A few days ago I received a surprise cheque in the mail (we like those!). Sadly, it wasn’t some rich benefactor wanting to support me in my creative endeavors (please support my Patreon - just kidding); rather it was from TIAA bank. My first ever CD account - a 5-year CD - has come due, and the final cheque signifies the account closing. Five years have indeed gone by already.
And what a difference five years make: my expired CD carried an interest rate of 1.90%, which was the absolute best one can do in risk-free account, at a time when savings accounts were only giving out 0.70%. Fast forward to today, I’m comfortably getting 2.2% from Ally, and long-term CDs are into the 3s. Shout-out to the Federal Reserve for finally raising the base borrowing rate these past few years.
You’d half expect me to go on some cliché tangent about how five years have gone by in a blink of an eye, and that it seems like only yesterday that I’ve just opened the CD account, but that is the completely opposite of what I’m feeling right now. What an absolute slog the five years have been; I went through an intense period of transformation, from my mid-twenties of still finding my place in this world, to now in my thirties, wiser yet still massively unlearned, and seeking to improve every single day. When you start to look at every single day as its own challenge and reward, your reference of time slows down significantly.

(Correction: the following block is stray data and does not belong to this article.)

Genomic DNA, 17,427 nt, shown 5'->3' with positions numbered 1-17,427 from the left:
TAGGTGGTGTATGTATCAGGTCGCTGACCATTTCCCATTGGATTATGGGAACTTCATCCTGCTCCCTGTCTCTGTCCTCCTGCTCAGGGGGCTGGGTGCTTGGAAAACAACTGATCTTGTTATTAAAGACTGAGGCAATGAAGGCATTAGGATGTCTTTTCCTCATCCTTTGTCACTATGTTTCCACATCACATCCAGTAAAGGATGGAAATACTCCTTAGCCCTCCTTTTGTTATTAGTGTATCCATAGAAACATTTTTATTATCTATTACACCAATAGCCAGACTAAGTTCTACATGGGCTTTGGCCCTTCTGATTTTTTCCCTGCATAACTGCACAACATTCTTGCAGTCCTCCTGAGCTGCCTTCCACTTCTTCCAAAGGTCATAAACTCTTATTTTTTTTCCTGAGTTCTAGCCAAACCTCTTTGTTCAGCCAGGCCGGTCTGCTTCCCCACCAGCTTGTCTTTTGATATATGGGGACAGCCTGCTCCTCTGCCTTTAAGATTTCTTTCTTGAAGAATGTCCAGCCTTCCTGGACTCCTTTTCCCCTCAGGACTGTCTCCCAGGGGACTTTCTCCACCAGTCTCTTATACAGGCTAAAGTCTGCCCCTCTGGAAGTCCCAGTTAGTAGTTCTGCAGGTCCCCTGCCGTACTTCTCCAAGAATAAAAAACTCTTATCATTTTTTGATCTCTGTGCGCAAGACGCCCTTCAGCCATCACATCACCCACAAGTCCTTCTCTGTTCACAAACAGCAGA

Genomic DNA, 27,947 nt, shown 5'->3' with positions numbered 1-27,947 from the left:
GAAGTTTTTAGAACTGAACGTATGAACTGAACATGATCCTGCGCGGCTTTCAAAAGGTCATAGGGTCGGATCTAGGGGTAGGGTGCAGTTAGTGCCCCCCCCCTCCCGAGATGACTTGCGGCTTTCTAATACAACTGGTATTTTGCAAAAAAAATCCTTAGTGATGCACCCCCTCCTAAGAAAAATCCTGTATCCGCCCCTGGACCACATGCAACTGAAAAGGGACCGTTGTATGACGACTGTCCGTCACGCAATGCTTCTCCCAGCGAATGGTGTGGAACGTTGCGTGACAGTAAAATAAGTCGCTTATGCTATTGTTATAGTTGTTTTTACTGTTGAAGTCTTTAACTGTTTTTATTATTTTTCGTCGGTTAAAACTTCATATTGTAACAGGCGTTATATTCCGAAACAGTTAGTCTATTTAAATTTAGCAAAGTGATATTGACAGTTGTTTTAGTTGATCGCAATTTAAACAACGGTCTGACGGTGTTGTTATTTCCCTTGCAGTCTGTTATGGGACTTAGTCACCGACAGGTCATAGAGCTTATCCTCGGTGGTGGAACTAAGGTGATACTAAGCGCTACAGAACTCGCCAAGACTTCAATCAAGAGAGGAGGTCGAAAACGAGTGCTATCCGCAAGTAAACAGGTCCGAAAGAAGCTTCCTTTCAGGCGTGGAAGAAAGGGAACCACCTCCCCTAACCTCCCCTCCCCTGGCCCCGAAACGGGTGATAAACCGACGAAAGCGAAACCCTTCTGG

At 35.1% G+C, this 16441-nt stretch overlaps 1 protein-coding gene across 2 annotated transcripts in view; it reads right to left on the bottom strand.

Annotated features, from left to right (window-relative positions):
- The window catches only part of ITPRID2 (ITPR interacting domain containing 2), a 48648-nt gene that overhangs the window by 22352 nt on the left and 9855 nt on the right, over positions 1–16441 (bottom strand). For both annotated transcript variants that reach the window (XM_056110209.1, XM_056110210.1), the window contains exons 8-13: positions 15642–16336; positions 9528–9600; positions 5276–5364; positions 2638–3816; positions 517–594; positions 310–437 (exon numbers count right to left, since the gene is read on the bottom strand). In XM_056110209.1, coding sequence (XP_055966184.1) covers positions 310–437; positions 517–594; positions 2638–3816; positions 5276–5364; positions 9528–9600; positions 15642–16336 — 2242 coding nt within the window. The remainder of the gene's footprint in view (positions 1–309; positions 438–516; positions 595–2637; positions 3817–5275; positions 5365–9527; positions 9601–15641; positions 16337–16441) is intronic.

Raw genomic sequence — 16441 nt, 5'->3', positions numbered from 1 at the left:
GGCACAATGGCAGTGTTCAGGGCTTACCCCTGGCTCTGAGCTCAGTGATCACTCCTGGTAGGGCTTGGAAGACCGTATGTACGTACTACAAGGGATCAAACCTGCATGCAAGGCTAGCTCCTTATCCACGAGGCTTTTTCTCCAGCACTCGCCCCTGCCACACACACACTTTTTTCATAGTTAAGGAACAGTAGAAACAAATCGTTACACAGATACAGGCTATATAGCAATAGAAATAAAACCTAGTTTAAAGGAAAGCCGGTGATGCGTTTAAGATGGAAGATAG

I think time goes by quickly when you’re directionless and bored. It contradicts somewhat the popular saying of “time flies when you’re having fun”, but I can only speak from my experience. When days are filled with salient tasks and good habits, the time well spent acts as a defense against pangs of emptiness and waste. You think time have gone by fast precisely because you regret not having done more during that particular timeframe. I actively fight against that.
Anyways, with interest rates at somewhat healthy levels, I’ve no plans to roll the money from the closed CD to another 5-year term. I prefer as much liquidity as possible (outside of retirement accounts), and not having to chase better rates frees up extra money to be funneled into my other investment vehicles.
Cheers to the next five years. May that end date also creep up on me unsuspectingly, but in the best possible way.